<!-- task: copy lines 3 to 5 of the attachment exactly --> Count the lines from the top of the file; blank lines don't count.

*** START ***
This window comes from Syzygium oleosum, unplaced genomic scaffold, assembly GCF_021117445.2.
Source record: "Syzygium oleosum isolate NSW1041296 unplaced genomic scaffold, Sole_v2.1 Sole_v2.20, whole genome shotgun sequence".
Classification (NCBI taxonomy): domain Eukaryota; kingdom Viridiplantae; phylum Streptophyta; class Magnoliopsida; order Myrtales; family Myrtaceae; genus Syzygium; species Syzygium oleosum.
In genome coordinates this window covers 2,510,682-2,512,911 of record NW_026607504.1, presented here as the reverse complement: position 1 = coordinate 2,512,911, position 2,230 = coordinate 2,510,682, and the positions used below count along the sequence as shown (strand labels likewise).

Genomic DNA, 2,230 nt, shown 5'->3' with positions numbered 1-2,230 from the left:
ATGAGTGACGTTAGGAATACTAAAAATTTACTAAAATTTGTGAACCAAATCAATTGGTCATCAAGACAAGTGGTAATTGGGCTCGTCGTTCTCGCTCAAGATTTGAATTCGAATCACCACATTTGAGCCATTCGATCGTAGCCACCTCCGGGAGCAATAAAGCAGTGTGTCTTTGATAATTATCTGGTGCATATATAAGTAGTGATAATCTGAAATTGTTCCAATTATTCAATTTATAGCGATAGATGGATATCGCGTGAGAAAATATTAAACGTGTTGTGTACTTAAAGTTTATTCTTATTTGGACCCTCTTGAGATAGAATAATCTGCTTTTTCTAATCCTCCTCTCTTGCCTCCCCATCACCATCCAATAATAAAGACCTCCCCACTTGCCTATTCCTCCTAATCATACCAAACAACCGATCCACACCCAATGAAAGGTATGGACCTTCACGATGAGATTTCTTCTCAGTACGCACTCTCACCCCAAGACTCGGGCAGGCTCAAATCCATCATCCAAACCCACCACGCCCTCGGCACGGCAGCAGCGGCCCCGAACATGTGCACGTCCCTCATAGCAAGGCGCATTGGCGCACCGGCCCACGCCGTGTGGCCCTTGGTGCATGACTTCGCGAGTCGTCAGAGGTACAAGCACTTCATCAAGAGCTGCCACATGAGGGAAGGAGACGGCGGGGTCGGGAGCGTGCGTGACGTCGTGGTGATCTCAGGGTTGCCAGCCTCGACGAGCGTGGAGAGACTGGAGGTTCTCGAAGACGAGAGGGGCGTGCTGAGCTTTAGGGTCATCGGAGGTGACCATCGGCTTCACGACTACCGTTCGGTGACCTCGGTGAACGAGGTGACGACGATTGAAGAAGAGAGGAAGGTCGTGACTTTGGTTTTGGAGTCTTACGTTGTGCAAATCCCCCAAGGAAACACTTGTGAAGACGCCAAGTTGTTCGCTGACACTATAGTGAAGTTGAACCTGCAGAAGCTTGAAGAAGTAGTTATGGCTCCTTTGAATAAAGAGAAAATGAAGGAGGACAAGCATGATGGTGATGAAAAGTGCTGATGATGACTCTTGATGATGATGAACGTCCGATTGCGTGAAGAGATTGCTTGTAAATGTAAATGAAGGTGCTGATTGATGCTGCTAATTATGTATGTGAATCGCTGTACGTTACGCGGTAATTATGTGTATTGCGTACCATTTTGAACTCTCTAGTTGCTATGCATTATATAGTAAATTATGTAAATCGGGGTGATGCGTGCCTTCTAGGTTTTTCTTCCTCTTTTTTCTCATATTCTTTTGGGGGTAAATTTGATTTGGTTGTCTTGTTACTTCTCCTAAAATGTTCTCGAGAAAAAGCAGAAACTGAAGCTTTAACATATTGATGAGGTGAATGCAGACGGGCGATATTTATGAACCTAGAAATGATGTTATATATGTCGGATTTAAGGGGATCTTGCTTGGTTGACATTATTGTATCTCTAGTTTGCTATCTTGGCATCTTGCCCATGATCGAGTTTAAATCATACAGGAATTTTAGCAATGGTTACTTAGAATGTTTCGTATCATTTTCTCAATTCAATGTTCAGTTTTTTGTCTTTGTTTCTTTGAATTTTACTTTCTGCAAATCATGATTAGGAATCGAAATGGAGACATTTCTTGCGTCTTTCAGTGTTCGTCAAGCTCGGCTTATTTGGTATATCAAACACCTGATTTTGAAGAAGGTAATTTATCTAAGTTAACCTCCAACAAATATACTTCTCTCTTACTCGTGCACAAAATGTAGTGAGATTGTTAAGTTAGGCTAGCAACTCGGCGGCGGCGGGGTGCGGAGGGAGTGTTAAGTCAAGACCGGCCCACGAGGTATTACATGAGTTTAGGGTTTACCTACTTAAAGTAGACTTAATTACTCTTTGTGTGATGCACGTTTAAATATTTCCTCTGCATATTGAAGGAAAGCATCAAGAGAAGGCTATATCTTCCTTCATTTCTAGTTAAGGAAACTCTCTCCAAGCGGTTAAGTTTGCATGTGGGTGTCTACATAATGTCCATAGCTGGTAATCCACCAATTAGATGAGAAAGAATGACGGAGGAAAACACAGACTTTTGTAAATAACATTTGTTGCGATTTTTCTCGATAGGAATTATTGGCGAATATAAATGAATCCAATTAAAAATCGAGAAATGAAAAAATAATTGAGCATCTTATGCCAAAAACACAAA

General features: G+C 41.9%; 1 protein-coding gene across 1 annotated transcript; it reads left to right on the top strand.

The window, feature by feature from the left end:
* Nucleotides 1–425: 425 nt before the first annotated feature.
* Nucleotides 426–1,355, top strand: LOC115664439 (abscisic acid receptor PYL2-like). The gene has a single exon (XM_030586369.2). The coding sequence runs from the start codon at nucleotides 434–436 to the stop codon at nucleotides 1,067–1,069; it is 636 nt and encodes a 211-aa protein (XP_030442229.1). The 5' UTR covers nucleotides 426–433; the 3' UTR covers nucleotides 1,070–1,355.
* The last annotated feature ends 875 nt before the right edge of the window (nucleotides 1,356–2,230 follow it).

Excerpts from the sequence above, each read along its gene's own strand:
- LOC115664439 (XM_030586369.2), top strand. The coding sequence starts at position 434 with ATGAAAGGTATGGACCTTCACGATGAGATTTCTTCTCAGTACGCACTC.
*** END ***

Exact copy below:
Classification (NCBI taxonomy): domain Eukaryota; kingdom Viridiplantae; phylum Streptophyta; class Magnoliopsida; order Myrtales; family Myrtaceae; genus Syzygium; species Syzygium oleosum.
In genome coordinates this window covers 2,510,682-2,512,911 of record NW_026607504.1, presented here as the reverse complement: position 1 = coordinate 2,512,911, position 2,230 = coordinate 2,510,682, and the positions used below count along the sequence as shown (strand labels likewise).

Genomic DNA, 2,230 nt, shown 5'->3' with positions numbered 1-2,230 from the left: